Sailors in less temperate climates are used to putting their boats to bed for a long winter’s rest. Putting the engine up for this relatively short storage period is pretty straightforward: change the oil, spray some fogging oil in the intake, kill the engine, pull the impeller, drain the exhaust system, done. With our restoration project of S/V Regina Oceani, though, our new engine was going down for a Rip Van Winkle-esque hibernation of several years. For this period of suspended animation, more consideration must be paid to internal rust and injection system contamination.
Militaries around the world know a lot about long-term layup of engines, especially those that will be stored or transported in marine environments. They have been using VCIs (volatile corrosion inhibitors) for many decades to prevent internal rusting of engines, and there are plenty of “Mil Spec” numbers to show for it. VCIs can be found in some special-purpose oils such as Shell’s Ensis motor oil. In fact, when my engine was assembled in England, it was run in with Ensis oil. Unfortunately, to ship the engine, that great product had to be drained. Short of special ordering a 55-gallon drum of the product, I found absolutely none available in the U.S.
The next alternative my research revealed was VCI oil additives. Caterpillar—you know, the guys who make the huge, yellow, earth-moving equipment—have a product in their catalog. I ordered a quart from my local dealer but it never arrived. Seems the only Cat dealer with any of it in the U.S. was not going to let it go.
More research led me to the Vappro “Industrial Assets Preservation System,” which includes every sort of product bearing volatile corrosion inhibitors, from bags for packaging metal parts to foam VCI emitters for your toolbox to VCI spray coatings, and yes, even VCI diesel engine oil additives, cooling system additive, transmission oil additive and diesel fuel additive. I spoke with Frank Berger, the North American representative for Magna Chemical of Canada, who carries the full Vappro line. Anyone with an email address like “FrankVCI” must be pretty serious about this VCI stuff.
Mr. VCI helped me navigate the Vappro selection and led me to Vappro 850 Engine Guard. Frank explained that during long-term storage, it is not the oil that protects your engine from rust, since the oil just drains to the oil pan, but rather it is the vapors given off by the VCI additive in the oil that protect the internal engine parts. Adding one ounce of Vappro 850 to every 10 ounces of oil does the trick. To keep the VCI within the engine, Frank recommended some plastic wrap over the air intake and exhaust. The oil is not thinned by the VCI, so you can run it until your first normally scheduled oil change once you are ready to start the engine up again.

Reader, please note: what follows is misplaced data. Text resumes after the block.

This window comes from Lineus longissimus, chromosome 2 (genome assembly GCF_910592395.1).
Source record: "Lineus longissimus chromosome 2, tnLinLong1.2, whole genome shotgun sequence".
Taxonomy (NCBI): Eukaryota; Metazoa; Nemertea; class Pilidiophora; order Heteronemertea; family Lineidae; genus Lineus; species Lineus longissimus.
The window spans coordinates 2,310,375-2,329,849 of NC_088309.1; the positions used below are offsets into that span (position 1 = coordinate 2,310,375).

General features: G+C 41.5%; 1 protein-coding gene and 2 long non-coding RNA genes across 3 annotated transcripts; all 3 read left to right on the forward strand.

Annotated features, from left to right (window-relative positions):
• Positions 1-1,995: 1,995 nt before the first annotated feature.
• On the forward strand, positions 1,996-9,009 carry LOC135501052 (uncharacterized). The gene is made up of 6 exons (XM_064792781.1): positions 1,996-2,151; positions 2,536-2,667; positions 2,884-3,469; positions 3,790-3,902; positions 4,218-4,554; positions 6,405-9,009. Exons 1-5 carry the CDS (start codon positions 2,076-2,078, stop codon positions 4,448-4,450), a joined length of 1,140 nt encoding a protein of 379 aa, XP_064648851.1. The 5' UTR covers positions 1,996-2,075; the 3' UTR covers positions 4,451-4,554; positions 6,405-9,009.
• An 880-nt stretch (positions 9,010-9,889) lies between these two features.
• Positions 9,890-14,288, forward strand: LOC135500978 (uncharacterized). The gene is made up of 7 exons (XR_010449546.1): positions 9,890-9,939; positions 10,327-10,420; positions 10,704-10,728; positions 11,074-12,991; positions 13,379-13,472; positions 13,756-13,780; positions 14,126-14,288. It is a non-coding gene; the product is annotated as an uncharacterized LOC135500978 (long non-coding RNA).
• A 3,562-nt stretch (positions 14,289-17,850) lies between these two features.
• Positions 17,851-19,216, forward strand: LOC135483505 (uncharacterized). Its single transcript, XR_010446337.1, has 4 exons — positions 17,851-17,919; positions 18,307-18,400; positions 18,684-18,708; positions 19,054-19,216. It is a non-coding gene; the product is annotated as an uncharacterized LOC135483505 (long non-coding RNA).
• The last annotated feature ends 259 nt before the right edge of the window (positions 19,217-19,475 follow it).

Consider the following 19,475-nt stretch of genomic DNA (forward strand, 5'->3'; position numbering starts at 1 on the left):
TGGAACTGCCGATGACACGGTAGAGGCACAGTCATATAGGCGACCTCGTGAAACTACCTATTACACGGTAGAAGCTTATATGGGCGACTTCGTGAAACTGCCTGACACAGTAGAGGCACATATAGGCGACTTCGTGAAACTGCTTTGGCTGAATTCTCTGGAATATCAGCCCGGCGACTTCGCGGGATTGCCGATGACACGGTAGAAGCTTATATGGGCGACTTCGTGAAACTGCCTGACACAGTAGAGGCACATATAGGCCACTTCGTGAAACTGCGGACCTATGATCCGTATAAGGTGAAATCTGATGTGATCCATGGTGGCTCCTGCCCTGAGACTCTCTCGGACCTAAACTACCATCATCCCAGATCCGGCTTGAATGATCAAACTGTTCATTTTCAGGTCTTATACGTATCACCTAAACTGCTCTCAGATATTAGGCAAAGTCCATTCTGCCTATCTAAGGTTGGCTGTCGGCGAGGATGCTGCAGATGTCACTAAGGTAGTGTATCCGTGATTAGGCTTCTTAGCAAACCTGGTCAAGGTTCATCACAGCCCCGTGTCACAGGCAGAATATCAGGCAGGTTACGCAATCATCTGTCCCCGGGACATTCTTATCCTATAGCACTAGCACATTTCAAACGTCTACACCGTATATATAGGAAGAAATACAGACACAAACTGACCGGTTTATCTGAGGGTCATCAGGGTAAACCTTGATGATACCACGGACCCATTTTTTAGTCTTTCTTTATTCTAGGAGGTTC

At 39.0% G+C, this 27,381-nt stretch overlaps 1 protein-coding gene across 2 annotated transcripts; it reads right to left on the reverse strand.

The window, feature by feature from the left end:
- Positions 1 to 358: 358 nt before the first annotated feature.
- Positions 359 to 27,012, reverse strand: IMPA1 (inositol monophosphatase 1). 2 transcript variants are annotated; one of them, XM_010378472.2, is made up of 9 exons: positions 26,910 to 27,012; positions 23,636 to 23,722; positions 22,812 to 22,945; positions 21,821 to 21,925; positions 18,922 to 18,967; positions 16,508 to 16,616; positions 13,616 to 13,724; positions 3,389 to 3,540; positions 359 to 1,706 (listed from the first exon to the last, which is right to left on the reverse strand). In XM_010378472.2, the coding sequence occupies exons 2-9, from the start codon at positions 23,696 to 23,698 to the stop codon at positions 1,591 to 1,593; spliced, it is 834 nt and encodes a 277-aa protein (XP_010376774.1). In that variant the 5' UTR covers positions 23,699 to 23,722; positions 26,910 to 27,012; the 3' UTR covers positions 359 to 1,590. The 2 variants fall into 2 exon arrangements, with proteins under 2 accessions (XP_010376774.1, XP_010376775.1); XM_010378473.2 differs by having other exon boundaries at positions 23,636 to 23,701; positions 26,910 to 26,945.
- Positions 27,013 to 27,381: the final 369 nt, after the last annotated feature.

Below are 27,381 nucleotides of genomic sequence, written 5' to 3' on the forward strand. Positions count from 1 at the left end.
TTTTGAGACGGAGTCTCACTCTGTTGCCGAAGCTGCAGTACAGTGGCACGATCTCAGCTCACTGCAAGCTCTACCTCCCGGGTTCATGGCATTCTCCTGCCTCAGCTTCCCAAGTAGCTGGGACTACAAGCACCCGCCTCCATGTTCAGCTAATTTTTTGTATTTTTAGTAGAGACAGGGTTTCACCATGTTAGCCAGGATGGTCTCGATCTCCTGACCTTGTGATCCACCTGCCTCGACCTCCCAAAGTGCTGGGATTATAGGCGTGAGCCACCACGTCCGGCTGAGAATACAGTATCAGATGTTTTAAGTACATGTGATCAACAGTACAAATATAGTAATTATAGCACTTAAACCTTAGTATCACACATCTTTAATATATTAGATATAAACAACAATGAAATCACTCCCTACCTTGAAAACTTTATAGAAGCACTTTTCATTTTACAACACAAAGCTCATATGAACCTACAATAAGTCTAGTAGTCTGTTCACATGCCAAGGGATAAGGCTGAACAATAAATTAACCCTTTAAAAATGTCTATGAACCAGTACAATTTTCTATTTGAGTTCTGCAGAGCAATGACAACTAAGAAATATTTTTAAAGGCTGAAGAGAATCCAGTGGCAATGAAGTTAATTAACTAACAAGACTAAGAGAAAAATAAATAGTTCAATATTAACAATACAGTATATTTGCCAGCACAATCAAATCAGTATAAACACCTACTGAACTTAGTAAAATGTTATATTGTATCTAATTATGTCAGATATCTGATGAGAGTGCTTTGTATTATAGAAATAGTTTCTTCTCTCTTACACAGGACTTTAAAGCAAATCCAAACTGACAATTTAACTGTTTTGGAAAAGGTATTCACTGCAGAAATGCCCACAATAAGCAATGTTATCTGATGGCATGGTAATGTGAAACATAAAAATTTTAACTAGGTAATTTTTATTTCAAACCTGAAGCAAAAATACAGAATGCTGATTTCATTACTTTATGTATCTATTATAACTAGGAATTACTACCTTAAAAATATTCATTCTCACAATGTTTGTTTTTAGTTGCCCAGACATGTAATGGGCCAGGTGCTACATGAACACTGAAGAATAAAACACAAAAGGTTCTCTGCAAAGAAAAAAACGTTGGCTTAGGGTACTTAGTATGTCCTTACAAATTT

For preserving the diesel fuel pump, lines and injectors against any moisture being attracted to the fuel, I learned a trick from the folks at Beta Marine. They use calibration fluid instead of diesel fuel when they run in a new engine. This clear fluid has the characteristics of “ideal” diesel fuel, yet it does not attract water like diesel. Shops that work on diesel injection pumps and injectors should be using this to test their work and, if nicely asked, might sell you some for about $20 per gallon (bring your own container). To flush your engine’s fuel system with calibration fluid, first remove your fuel source line and stick it in the calibration fluid (or better yet, use a funnel and keep your container of calibration fluid pristine). Disconnect the return fuel line and run this into a clear container. Run the engine until the return fuel is nice and clear. Your engine’s diesel system is now safe from the perils of moisture until you are ready to run it on regular diesel once again.
When we finally splash Regina Oceani, we know that her Beta 50 will be just like new.
BWS is following Pete and Jill Dubler’s refit and restoration of their Pearson 424, Regina Oceani. After more than 5,000 offshore miles crewing for others, Pete selected the 424 for future cruising. It will take a few years, but Pete is committed to the belief that cruising should not be “repairing boats in exotic locations,” so she will be “sound and Bristol when she splashes.”
What to do with the extra Vappro 850? Rustproof your toolbox, too! A quart of the Vappro 850 was much more than I needed to put up my engine, so I made some VCI “sachets” for my toolboxes and lockers by putting Vappro 850 in the bottom of a plastic film can and inserting foam over it. Just to be safe, I capped the can and poked a few holes in the lid. The slow release of VCI in a closed toolbox or locker should ward off rust for many months. Just add a little more VCI a few times each year and rust not, want not.
Wondering where to find Vappro 850? Frank Berger tells BWS that the product should soon be available in marine outlets, but in the meantime, you can contact him at Magna Chemical through the Vappro website, www.vappro.com, and he will be glad to ship you a quart directly.